The Loup City northwestern. (Loup City, Neb.) 189?-1917, November 28, 1902, Image 3

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The Bow of Orange Rjbbon
Author of 'Trlond Ollvto," "I, Thou and th«s Other Ono,w Cto.
Copyright, 1285, by Dodd, Head and Company.
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The Van Heemskirks.
It was May in New York one hun
dred and twenty-one years ago, and yet
the May A. D. 1S86—the same clear
-air and wind, the same rarefied fresh
ness, full of laint, passing aroma3
from the wet earth and the salt sea
and the blossoming gardens.
In the city the business of the day
was over; but at the open doors of
many of the shops little groups of ap
prentices in leather aprons were talk
ing, and on the broad steps of the
City Hall a number of grave-looking
men were slowly separating after a
very satisfactory civic session. They
were all noticeable men. but Joris Van
lieemskirk specially so. His bulk was
so great that it seemed as if he must
have been built up; it was too much
to expect that he had ever been a
baby. He had a fair, ruddy face, and
large, firm eyes, and a mouth that
was at once strong and sweet. And
he was also very handsomely dressed.
The long, stiff skirts of his dark-blue
coat were Heed with satin, his
breeches were of black velvet, his rut
iles edged with Flemish lace, his
shoes claspeu with silver buckles, his
cocked hat made of the finest beaver.
With his head a little forward, and
his right arm across his back, he
walked slowly up Wal) street into
Broadway, and then took a northwest
erly direction towards the river bank.
His home was on the outskirts of the
city, but not far away; and hi3 face
lightened as he approached it.
Councillor Van Heemskirk’3 father
had built the house and planted the
garden, and he had the Dutch rever
ence for a good ancestry. Often he sent
his thoughts backward to remember
now ht- walked by his father’s side, or
leaned against his mother's chair, as
they told him the tragic tales of the
tld Barneveldt and the hapless I)e
Witts; or how his young heart glowed
to their memories of the dear father
land, and the proud march of the Ba
tavian republic.
"Good evening, Mr. Justice. Good
evening, neighbor,’’ and he stood a
minute, with his hands on his garden
gate, to bow to Justice Van Gnasbeeck
and to Peter Sluytc-r, who, with their
wives, were going to spend an hour
or two at Christopher Laer’s garden.
"Men can bear all things but good
days," said Peter Sluyter, when they
had gone a dozen yards in silence;
"since Van Heemskirk has a seat in
the council room, it is a long way to
his hat.
Come, now, lie was very civil,
Sluyter. He oows like a man not
used to make a low bow, that is all.”
"Well, well, with time, every one
gets into his right place. In the city
Hall, I may yet put my chair beside
his. Van Gaasbeeck.”
"So say 1. Sluyter. and for the pres
ent it is all well as it is.”
This little envious fret of his neigh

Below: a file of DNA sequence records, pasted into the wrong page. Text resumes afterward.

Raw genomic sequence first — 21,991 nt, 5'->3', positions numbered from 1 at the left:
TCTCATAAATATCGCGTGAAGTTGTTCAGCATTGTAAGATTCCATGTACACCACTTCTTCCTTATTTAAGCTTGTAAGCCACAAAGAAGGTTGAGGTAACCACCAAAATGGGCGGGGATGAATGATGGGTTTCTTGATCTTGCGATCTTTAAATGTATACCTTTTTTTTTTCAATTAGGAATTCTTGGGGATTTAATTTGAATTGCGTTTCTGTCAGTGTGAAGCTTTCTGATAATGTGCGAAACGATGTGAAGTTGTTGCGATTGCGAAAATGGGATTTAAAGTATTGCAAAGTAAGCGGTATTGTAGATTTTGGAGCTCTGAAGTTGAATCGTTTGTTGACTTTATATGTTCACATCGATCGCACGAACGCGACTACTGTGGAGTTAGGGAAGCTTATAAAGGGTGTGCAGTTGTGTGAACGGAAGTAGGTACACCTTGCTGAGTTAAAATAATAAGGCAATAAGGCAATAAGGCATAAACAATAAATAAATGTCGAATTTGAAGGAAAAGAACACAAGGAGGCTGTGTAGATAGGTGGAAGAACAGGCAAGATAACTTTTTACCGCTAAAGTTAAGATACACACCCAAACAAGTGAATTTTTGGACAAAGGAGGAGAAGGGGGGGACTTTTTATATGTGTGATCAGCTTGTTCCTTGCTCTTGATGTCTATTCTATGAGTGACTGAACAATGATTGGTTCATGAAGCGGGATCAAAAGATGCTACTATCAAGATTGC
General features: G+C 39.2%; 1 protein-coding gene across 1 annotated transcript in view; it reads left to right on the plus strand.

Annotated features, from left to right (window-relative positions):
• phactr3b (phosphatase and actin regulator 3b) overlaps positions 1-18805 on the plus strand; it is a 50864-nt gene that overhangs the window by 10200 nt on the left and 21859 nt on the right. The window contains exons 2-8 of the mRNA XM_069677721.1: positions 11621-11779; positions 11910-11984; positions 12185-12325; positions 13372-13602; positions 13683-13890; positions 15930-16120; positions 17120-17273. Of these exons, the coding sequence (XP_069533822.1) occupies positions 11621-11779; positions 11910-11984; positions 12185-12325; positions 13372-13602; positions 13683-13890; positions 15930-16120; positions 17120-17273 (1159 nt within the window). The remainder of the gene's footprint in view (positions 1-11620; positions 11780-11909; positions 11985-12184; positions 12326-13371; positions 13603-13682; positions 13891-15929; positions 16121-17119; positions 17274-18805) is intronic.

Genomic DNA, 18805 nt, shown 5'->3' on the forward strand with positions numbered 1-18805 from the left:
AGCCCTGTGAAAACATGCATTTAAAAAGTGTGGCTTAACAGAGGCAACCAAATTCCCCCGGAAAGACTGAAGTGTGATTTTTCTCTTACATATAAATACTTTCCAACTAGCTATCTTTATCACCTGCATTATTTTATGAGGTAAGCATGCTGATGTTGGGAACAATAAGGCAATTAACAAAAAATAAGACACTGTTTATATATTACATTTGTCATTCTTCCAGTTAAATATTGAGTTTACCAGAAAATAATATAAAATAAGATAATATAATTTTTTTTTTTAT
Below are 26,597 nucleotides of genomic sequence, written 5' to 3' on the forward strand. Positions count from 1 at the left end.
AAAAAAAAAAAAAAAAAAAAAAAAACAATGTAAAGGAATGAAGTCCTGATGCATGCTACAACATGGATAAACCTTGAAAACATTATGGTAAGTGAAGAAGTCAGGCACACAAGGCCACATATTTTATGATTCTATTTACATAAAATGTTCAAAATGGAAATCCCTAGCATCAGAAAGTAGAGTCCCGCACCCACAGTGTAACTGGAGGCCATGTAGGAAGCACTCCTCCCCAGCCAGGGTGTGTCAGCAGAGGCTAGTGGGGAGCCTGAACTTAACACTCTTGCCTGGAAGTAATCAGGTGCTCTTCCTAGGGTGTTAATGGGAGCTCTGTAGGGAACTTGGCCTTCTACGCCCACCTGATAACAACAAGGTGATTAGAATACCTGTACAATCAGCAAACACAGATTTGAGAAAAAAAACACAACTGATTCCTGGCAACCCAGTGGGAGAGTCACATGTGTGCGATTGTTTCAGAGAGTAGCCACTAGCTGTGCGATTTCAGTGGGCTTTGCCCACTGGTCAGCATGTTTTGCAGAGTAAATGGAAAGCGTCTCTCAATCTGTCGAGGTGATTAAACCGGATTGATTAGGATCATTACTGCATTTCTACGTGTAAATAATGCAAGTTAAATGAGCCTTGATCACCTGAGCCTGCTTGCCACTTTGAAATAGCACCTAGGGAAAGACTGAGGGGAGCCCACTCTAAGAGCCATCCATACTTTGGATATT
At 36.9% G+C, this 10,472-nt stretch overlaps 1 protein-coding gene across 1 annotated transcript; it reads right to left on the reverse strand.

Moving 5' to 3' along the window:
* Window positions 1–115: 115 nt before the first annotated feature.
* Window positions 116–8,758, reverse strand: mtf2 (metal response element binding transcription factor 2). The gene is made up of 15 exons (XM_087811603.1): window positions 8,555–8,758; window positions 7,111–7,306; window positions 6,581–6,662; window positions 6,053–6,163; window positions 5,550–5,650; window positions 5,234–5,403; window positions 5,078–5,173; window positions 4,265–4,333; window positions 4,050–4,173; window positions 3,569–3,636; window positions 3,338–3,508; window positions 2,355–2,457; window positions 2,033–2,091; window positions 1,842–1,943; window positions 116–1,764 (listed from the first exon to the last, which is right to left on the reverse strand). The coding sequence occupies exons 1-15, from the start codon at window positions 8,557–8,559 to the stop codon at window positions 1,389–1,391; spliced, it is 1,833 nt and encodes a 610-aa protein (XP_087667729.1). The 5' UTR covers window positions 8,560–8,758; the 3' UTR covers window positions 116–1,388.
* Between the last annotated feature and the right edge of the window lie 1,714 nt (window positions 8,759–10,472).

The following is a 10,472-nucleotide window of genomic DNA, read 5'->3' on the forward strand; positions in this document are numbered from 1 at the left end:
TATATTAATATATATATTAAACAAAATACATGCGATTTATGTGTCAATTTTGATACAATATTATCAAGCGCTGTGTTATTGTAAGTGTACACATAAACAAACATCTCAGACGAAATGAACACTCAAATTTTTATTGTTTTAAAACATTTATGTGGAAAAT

bar lost itself outside Juris Van Heem
skirk’s home. Within it, all was love
and content. Madam Van Hcfimskirk
was a little woman, with clear-cut
features, and brown hair drawn back
ward under a cap of lace very stilly
starched. Her tight-fitting dress of
blue taffeta was open in front, and
looped up behind in order to show an
elaborately quilted petticoat of light
blue camblet. Her white wrool stock
ings were clocked with blue, her nigh
heeled shoes cut very low, and clasped
with small silver buckles. From her
trim cap to lier trig shoes she was a
pleasant and comfortable picture of a
happy, domestic woman; smiling,
peaceful, and easy to live with.
When the last duty of the day was
finished, she let her bunch of keys
fall with a satisfactory "all done”
jingle, that mnde her Jorls look at
her with a smile. Then he asked:
“Where Is Joanna and the little one?
« And Bram should be home ere this.”
“I am not uneasy, Joris. They
were to drink a dish of tea with
Madam Semple, and Bram premised
\o go for them. And, see, they are
tomlng; hut Bram is not with them,
only the elder.”
Elder Alexander Semple wras a great
man in his sphere. He had a reputa
tion both for riches and godliness and
was scarcely more respected In the
market-place than he was in the Mid
dle Kirk. And there was an old tie
between the Semples and the Van
Heemskirks—a tie going back to the
flays when the Scotch Covenanters and
Jje N'etherland Confessors clasped
tlands as brothers in their “churches
tinder the cross.” Then one of the
Semples had fled for life from Scot
land to Holland, and been sheltered
in the house of a Van Heemskirk; and
from generation to generation the
friendship had been continued. So
there was much real kindness and
very little ceremony between the fami
lies, and the elder met his friend Jorls
with a pleasant "good evening,” and
sat down in front of the blazing logs.
Joanna tied on her white apron, and.
at a word from her mother, began to
take from the cupboards various Dutch
dainties, and East Indian jars of fruits
and sweetmeats, and a case of crystal
bottles, and some fine lemons. She
wa3 a fair, rosy girl, with a kind,
cheerful face, a pleasant voice, and a
smile that was at once innocent and
bright. Her fine light hair was rolled
high and backward; and no one could
have imagined a dress more suitable
to her than the trig dark bodice, the
quilted skirt, and the white apron she
Her father and mother watched her
with a loving satisfaction, and Elder